The Nigerian Liquefied Natural Gas, NLNG, limited has denied contributing to shortages and escalating prices of Liquefied Petroleum Gas, LPG, also called cooking gas in the domestic market.
The company clearly stated that it is an export oriented entity distinctively exporting Liquefied Natural Gas, LNG, and Natural Gas Liquids, NGL.
In a statement yesterday, Eyono Fatayi-Williams, General Manager, External Relations and Sustainable Development of NLNG, denied a publication by Punch Newspaper of 29th August 2021, titled “How high cost of cooking gas leaves Nigerians with deadly alternatives”.
Fatayi-Williams stated that it is grossly inaccurate to say that NLNG produces 22 Million Tonnes Per Annum (MTPA) of Liquified Petroluem Gas, otherwise known as cooking gas.
According to her, NLNG is primarily an export company that produces 22 MTPA of Liquified Natural Gas (LNG) and 5 MTPA of Natural Gas Liquids (NGLs).
She further stated that it was erroneous, to say that NLNG contributes to the supply shortfall of cooking gas in Nigeria and consequent price hike, explaining that the price of LPG in the domestic market is dependent on several market factors, including the forces of demand and supply.
On the supply side, the NLNG spokeswoman, said that the plays a pivotal role in the Nigerian domestic LPG market in line with the commitment it made to help deepen the market.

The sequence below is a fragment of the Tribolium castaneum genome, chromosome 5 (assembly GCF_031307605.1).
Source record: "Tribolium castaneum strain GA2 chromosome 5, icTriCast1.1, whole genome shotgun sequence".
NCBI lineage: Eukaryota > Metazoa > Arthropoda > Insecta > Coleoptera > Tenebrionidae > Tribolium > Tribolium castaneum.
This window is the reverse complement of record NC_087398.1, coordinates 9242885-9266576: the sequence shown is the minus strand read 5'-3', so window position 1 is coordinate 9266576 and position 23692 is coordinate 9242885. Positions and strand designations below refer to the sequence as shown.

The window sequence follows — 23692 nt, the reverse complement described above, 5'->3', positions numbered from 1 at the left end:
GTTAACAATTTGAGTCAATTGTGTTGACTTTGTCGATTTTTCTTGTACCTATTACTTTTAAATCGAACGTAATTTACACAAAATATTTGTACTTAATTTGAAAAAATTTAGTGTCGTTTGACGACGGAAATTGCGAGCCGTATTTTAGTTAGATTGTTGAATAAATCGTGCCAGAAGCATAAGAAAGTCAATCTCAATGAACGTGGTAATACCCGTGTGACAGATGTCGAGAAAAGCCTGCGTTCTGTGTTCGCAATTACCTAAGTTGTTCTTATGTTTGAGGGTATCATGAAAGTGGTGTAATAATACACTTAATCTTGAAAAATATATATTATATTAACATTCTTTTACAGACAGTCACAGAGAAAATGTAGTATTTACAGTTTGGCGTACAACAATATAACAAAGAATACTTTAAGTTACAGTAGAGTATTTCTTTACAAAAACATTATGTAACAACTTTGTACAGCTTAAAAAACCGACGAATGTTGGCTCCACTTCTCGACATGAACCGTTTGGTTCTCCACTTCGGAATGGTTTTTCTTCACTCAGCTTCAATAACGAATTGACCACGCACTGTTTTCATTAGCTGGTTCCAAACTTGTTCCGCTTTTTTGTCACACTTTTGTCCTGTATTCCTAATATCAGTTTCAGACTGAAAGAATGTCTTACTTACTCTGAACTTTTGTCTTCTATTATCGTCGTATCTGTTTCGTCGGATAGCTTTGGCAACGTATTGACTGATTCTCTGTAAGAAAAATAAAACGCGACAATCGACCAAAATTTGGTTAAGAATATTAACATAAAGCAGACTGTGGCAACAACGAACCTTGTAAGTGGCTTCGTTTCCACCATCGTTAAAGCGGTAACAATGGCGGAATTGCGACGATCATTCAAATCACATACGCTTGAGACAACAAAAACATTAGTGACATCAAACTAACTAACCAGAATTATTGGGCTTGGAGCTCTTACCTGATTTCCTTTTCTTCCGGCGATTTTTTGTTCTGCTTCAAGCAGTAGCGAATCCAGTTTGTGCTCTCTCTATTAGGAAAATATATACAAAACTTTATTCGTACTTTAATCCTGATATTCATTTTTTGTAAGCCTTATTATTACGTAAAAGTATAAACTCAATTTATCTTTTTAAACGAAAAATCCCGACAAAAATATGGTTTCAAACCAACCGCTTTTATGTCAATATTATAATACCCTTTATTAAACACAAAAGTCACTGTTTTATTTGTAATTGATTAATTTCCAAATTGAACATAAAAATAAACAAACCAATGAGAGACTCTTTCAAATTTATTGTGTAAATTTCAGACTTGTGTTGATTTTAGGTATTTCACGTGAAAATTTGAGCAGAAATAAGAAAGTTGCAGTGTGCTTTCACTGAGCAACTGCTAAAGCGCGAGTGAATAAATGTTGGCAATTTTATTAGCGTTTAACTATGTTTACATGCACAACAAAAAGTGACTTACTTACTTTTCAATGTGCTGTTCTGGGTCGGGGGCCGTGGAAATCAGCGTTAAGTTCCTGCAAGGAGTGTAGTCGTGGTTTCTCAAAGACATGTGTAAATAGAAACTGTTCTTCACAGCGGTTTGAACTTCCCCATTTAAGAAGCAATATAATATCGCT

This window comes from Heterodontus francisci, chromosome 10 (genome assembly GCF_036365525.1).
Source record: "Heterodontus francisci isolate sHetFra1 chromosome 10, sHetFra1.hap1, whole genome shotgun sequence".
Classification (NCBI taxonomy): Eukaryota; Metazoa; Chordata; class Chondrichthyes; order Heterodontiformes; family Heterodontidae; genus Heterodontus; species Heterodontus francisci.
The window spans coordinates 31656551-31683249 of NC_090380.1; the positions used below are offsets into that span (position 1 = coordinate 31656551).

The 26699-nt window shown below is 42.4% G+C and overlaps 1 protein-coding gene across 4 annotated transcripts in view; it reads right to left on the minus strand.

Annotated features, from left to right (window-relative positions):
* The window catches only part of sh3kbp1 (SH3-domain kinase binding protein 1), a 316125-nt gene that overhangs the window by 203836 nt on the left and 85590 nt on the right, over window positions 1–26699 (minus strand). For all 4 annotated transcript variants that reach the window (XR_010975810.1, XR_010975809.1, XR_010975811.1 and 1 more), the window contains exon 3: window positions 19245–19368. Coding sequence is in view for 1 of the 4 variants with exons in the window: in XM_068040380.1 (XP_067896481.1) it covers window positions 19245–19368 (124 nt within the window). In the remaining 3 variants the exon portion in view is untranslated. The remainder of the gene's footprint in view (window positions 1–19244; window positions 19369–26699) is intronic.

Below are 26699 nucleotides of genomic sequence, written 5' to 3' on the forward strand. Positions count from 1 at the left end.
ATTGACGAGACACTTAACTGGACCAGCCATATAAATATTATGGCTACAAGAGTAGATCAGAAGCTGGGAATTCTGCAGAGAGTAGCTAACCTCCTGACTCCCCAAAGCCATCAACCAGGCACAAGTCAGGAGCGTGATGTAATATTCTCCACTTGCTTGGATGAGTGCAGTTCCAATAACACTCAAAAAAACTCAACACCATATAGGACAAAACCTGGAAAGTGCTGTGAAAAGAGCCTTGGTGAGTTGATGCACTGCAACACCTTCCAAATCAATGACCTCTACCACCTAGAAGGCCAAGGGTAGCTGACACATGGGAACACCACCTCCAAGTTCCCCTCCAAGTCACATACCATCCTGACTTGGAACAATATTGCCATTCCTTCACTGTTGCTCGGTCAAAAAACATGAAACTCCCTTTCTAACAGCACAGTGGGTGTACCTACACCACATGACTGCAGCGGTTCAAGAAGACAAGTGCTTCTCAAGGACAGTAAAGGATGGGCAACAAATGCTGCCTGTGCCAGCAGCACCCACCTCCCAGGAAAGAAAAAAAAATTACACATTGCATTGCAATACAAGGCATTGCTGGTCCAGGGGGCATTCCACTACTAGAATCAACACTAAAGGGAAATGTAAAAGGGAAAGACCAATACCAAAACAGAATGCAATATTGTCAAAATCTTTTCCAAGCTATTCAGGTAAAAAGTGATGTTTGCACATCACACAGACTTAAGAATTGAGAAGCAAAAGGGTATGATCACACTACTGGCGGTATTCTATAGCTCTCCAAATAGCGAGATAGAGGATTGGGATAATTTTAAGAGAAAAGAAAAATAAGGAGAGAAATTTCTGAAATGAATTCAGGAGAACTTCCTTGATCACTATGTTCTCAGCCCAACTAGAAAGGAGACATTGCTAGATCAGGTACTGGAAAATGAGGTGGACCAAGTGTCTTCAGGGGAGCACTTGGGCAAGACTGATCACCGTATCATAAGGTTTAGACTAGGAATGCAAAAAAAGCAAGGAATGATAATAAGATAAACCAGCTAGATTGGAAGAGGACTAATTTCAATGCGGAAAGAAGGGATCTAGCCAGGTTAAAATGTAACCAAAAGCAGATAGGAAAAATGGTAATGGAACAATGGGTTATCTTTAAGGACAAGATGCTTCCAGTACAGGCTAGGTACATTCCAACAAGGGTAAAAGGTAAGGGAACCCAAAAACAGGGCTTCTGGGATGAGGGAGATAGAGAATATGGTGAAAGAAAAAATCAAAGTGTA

“Recently, the Company increased the volume of its annual commitment to the market from 350,000 to 450,000 metric tons, which is about 100% of its Butane production. Butane gas is less volatile and is, therefore, suitable for cooking. In 2020 alone, NLNG supplied over 80% of its LPG sales (Butane/cooking gas) to the Nigerian market.” she said.
In other words, Fatayi-Williams maintained that by committing 100 per cent of its Butane production, NLNG has prioritised the domestic market, thus realising its domestic supply target safely.
She added that NLNG’s current maximum Butane production meets about 40 per cent of domestic demand, while the balance is supplied by other domestic producers or via imports as NLNG’s production alone is not sufficient.
Offering further explanation, she said that in order to achieve its aspiration for the domestic supply, a dedicated 13,000 metric ton vessel, LPG Alfred Temile, delivers the product to the market through Lagos and Port Harcourt terminals.
Unfortunately, she noted that the vessel’s delivery to these terminals are occasionally hampered by challenges at the terminal, including storage capacity, terminal access, draft restrictions and prioritisation of other products over LPG.
Added to this, she said that NLNG’s domestic LPG pricing is most competitive compared to all other alternatives (imported and domestic supply), but factors such as Value Added Tax, VAT, Foreign Exchange etc., impact the pricing of the product which is indexed to the international pricing model.
She said that the company’s drive towards deepening the domestic LPG market is pivotal in line with NLNG’s vision of helping to build a better Nigeria and that the Company is optimistic that the eventual completion of its Train 7 Project will further will provide deepening the domestic LPG market.